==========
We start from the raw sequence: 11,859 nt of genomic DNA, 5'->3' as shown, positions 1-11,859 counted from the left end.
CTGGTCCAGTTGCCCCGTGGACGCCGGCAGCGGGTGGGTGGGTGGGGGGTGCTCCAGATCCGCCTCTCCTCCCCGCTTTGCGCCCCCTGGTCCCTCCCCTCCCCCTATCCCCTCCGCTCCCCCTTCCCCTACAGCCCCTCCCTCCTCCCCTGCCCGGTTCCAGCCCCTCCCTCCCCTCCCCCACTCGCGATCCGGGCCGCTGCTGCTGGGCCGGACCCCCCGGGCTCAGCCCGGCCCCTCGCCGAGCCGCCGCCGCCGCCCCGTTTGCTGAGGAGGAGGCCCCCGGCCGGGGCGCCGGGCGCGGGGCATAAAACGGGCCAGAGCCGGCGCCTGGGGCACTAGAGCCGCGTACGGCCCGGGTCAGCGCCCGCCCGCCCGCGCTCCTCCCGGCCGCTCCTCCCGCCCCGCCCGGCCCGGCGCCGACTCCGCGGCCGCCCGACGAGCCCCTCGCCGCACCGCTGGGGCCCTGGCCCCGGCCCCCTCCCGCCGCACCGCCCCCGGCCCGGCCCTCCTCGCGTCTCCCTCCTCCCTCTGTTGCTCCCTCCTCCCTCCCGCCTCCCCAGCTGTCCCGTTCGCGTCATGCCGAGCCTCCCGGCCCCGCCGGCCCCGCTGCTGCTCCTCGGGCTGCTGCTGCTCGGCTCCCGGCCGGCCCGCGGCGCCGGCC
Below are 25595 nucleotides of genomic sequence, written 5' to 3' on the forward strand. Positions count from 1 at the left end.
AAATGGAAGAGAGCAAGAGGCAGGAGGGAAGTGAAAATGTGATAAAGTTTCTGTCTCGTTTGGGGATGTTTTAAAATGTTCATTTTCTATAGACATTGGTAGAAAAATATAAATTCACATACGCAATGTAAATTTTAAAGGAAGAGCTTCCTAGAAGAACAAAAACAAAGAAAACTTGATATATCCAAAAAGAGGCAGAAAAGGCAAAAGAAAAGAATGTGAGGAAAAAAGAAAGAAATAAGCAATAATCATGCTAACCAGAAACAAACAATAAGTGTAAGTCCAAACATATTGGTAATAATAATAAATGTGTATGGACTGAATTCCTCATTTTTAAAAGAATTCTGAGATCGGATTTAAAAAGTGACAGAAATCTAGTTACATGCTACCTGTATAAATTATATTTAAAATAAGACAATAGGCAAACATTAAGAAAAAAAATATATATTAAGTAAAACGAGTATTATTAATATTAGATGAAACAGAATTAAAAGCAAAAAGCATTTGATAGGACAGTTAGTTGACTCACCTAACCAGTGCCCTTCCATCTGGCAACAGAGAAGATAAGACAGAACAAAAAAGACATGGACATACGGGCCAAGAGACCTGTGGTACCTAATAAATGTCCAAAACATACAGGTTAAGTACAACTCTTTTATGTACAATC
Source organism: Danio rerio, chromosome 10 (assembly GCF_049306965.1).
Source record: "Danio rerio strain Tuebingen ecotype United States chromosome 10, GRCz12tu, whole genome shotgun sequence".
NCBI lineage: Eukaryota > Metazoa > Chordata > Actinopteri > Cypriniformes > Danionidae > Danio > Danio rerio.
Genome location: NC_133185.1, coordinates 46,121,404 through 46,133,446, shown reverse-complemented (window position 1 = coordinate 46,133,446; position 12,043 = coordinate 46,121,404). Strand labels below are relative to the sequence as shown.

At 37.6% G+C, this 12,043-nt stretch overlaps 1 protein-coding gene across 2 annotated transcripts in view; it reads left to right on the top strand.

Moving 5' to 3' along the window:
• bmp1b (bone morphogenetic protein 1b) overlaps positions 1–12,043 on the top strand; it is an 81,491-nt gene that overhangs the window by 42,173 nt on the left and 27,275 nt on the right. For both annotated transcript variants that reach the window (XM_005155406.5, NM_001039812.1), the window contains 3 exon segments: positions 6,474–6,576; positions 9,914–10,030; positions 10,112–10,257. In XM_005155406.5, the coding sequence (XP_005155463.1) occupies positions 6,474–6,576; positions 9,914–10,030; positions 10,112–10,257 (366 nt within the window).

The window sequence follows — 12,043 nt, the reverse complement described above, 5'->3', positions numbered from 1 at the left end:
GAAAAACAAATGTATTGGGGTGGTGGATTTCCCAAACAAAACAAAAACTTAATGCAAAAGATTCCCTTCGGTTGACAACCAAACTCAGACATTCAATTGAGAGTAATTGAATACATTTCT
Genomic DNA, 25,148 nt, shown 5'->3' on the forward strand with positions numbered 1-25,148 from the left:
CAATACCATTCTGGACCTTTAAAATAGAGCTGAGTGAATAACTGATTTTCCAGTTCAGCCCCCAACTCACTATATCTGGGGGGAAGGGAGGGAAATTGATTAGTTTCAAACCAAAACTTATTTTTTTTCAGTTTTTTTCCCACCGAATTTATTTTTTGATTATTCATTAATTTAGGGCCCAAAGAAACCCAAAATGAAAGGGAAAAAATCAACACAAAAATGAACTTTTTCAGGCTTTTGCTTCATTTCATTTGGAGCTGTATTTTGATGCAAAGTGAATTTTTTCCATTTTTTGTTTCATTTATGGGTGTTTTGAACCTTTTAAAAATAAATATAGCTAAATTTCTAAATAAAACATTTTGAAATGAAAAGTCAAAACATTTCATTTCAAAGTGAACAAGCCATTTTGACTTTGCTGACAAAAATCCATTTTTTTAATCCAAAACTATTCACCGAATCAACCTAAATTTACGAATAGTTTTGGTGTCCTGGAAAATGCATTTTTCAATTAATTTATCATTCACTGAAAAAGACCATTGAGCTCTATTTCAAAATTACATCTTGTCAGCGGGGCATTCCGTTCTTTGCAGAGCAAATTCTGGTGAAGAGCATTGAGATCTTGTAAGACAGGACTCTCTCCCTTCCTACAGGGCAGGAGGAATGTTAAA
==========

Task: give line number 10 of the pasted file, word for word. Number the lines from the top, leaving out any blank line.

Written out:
Moving 5' to 3' along the window: